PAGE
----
As a new business in the birthing community here in Bellingham, it has been a pleasure and honor to be embraced by other local birth professionals and businesses. I feel so grateful that not only has Glow Fitness been included, but we're also becoming a resource for other businesses and their clients. One birth professional here in Bellingham who has become someone that I trust and respect is Christi Banks of Natural Birth Offerings Doula Services. Not only does she serve women in Bellingham as a Doula, but she also provides childbirth education, aromatherapy during labor and delivery, placenta preparation, and postpartum services.
I recently had the pleasure of asking Christi a few questions about being a Doula, and here's what she had to say.
1-What exactly is a Doula, and what services do they typically provide?
Doulas are usually women (though we have one amazing male doula here in Whatcom County), who are trained in supporting women through pregnancy, labor, and the postpartum stages.
The most common Doula is the Labor/Birth Doula. She meets with her client during the pregnancy where they discuss options and prepare a birth plan for birth. During labor, the Doula comes to the client whether at home or at their birth location and assists in physical comfort measures, emotional encouragement, helping partners and family understand the labor, and in the event that decisions need to be made, the Doula will help the client navigate her options and ask questions of the care provider so she can make informed choices.
Postpartum Doulas come in after the baby arrives. She comes to the client’s home to help troubleshoot breastfeeding and/or bottle feeding challenges, assists the mother in her physical recovery after birth, helps guide her through any postpartum mood disorders, provides resources to the new family based on their needs, helps new parents understand their baby, and even assists with household duties such as meal planning & preparation and cleaning tasks.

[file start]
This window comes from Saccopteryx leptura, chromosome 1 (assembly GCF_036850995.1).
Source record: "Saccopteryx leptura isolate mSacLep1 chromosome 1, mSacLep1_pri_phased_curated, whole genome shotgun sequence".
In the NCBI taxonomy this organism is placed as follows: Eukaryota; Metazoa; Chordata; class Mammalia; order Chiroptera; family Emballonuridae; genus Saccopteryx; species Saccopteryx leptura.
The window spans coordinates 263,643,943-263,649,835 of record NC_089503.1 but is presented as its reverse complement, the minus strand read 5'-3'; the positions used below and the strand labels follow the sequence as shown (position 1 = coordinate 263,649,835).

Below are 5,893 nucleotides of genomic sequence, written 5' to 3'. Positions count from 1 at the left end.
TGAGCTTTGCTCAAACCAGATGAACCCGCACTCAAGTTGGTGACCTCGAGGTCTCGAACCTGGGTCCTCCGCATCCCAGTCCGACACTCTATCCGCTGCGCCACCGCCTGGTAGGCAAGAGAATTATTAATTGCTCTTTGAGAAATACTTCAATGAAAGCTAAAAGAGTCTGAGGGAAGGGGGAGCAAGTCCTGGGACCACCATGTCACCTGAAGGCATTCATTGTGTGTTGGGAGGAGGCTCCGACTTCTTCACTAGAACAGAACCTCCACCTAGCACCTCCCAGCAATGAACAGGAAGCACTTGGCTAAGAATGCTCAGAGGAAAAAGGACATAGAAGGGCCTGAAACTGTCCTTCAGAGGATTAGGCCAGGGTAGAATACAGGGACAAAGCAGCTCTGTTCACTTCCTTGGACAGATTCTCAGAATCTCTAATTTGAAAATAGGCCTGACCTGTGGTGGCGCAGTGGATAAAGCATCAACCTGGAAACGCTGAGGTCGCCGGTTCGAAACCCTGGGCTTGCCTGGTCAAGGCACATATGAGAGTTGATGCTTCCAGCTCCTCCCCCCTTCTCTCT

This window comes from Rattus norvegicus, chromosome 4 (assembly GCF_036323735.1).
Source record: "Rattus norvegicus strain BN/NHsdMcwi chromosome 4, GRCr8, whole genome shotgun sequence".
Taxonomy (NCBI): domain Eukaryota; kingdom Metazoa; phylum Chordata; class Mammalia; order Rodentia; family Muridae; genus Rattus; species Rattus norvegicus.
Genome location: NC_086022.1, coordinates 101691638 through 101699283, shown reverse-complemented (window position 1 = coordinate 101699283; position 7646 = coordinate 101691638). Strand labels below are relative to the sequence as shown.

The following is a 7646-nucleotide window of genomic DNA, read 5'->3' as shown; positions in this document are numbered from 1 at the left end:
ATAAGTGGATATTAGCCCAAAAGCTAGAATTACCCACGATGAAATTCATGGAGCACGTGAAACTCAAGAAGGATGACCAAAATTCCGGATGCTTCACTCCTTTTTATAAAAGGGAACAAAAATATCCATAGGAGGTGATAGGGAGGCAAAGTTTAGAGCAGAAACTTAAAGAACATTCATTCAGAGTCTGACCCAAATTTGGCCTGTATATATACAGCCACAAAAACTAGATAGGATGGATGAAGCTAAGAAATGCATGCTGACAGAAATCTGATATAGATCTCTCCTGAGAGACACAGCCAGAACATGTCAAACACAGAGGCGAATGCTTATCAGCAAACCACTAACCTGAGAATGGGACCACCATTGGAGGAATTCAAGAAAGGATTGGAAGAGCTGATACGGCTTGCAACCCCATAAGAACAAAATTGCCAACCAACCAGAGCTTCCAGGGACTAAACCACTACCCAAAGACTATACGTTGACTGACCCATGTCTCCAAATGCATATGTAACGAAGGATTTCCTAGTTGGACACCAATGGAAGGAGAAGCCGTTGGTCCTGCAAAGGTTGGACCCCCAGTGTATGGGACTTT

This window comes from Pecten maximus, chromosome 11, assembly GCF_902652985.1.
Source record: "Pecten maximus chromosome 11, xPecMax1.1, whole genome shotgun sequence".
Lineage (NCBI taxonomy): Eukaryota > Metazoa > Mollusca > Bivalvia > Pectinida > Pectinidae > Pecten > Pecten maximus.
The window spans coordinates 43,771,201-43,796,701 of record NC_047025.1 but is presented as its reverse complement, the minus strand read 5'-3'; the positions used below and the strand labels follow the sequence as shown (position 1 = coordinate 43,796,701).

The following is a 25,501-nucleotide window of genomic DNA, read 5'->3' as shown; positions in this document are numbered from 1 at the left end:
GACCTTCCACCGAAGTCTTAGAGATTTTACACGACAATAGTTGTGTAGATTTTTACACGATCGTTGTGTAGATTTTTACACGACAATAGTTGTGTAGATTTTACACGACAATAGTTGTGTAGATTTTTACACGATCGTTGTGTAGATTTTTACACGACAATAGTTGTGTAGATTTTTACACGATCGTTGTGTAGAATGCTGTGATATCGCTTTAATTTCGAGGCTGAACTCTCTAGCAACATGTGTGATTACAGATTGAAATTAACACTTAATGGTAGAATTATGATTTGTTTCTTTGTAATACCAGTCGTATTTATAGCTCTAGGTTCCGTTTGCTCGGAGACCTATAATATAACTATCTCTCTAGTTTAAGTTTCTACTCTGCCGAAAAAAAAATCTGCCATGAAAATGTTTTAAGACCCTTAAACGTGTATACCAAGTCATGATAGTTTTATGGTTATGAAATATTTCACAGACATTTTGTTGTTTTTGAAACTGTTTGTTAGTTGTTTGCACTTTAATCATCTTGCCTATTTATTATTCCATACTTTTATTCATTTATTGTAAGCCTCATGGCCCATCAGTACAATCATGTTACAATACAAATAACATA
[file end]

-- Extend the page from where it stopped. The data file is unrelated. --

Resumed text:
2-Why would having a Doula be better than having a close supportive family member as a birth coach?
Family members can be an amazing comfort to many women, however their roles can be pretty limited. Doulas are experts in birth, which can take an infinite number of paths. We are prepared for unexpected changes and the many variations, able to quickly switch gears and adapt. This is not always as easy for a family member due to the lack of training and experience, along with their emotional investment in the laboring woman. Sometimes that emotional connection can be more stressful than helpful to the laboring woman. Having a Doula present frees up the family so they can support in the capacity which works best while leaving the details up to the Doula.
3-How do you make the birthing process comfortable for those who are around me, as well as myself?
A Doula is sort of the Liaison of the labor room. She should never replace or upstage your partner or family, but rather enhance everyone’s experience. As a Doula my first priority is making sure you are fully supported. That is why you hired me right? Typically this means I am giving your partner suggestions to help as needed so he/she can be your pillar of primary support. I am the second set of hands, the gopher, the observer. Sometimes this can include making suggestions to keep those around you busy with small tasks to help you, so they feel like they are being productive as well.
My role is to be aware of what the care team is saying and doing. From there, I help everyone in the room understand what is being discussed. I can interpret the medical jargon and help explain if and why there could be a concern or the reasoning behind a suggested change in labor plan. In the event of a necessary medical intervention, I provide comfort to everyone in the room by making sure everyone knows the “why” of what is happening. Once they understand the “why”, I help facilitate more conversation directly between you and your care provider so you can feel confident and fully informed. This helps your support team feel confident and less worried as well.
4-What is unique about your style of birth coaching? What experiences have you had that contributes to your skills as a Doula?